In a recent study published in Cell Reports, researchers assessed the impact of severe acute respiratory syndrome coronavirus 2 (SARS-CoV-2) envelope (E) protein on the bromodomain and extraterminal domain (BET) proteins.
The BET family of proteins comprises BRD2, BRD3, BRD4, and BRDT genes. The interaction of the BET proteins with histones as well as cellular transcriptional machinery is known to be essential in several cellular functions such as chromatin remodeling, cell proliferation, and gene expression. Various studies have shown that BRD2 plays an important role as a transcriptional regulator of angiotensin-converting enzyme 2 (ACE2). Thus, using BET inhibitors can decrease ACE2 expression and subsequent SARS-CoV-2 infection
About the study
In the present study, researchers analyzed the function of BET proteins during the course of a SARS-CoV-2 infection.
The post-entry role of the relevant BET proteins was assessed by depleting the proteins A549 cells that overexpressed ACE2 (A549-ACE2). The team developed polyclonal knockout (KO) cells of BRD3 and BED2 as well as knockdown (KD) cells of BRD4 by the nucleofection of clustered regularly interspaced short palindromic repeats (CRISPR) -Cas9 ribonucleoprotein (RNP) complexes. The nucleofection incorporated multiple guide ribonucleic acids (RNAs) against each target. The control cells were incorporated with RNP complexes without an RNA guide. The team verified the deletion of BET proteins via western blotting before the cells were infected with SARS-CoV-2.
The team also generated KO and KD BET proteins in Calu3 cells and airway epithelial cells having ACE2 expression that was sufficient to support viral infection. The KDs and KOs were further validated via western blotting of the BET protein expression, followed by SARS-CoV-2 infection. The impact of depletion of BET proteins on the production of interferon during SARS-CoV-2 infections was tested by infecting Calu3 cells and analyzing the messenger RNA (mRNA) expression of interferon-β (IFNB1), cytokine interleukin 6 (IL6), and interferon-stimulated gene 15 (ISG15). Furthermore, the team utilized the Calu3 BET KD and KO cells to test whether the depletion of BET proteins caused the suppression of gene induction.
The impact of SARS-CoV-2 E protein phenocopies on the BET inactivation was assessed by transfecting an E protein expression construct or an empty control vector (EV) into A549 to stimulate interferon production.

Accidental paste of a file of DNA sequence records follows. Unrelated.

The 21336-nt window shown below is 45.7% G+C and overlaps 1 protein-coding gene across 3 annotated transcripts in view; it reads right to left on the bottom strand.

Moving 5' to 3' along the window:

The study results showed that the depletion of BRD3 and BRD4 substantially decreased the viral RNA titers associated with the cells as well as the production of infectious particles in plaque assays. Moreover, only BRD4 KD increased viral replication in cells that were SARS-CoV-2-infected at multiplicities of infection (MOI) of 0.01, while BRD2 KO also increased viral infection at all MOIs to a comparatively lesser magnitude. This suggested that BET proteins played distinct functions in SARS-CoV-2 infections.
The team also observed that the BRD2 KO cells reduced the transcription levels of ACE2 by approximately 80%, which led to a decline in viral RNA levels as well as infectious viral titers. BRD3 KO also decreased ACE expression by almost 50% and viral replication by approximately three-fold. Overall, the team found that BDR4 KD displayed the lowest effect on the expression of viral RNAs but increased the production of infectious particles. This highlighted the impact of BET protein cells on pre- as well as post-entry steps involved in SARS-CoV-2 infection.
Furthermore, the team found robust inductions of the IFNB1, IL6, and ISG15 genes among control cells associated with increasing MOI. On the other hand, the expression of these genes substantially decreased post-treatment with JQ1 or dBET6. Moreover, SARS-CoV-2 infection of the RNP-only control cells displayed a robust stimulation of the three genes at all MOIs. However, the loss of all BET proteins resulted in a remarkable reduction in the expression of the genes at low MOIs. Notably, BET depletion incident at higher MOIs also reduced the induction of IL6 and IFNB1, while ISG15 expression did not show any reduction in cells with a loss of BRD3 and BRD4.
The team also found that the SARS-CoV-2 E protein interacted with BRD2 as well as BRD4. Generation of strep-tagged, acetylation-null point mutants of the E protein, namely K53R, K63R, and K53/63R, showed that the K53/63R mutant reduced binding to BRD2, which suggested that the E protein facilitated the interaction with BRD2.
Overall, the study findings highlighted the antiviral function played by BET proteins throughout the course of a SARS-CoV-2 infection and their distinct roles across different viral life stages. The researchers urge caution regarding the clinical usage of pan-BET inhibitors in the treatment of SARS-CoV-2-infected individuals.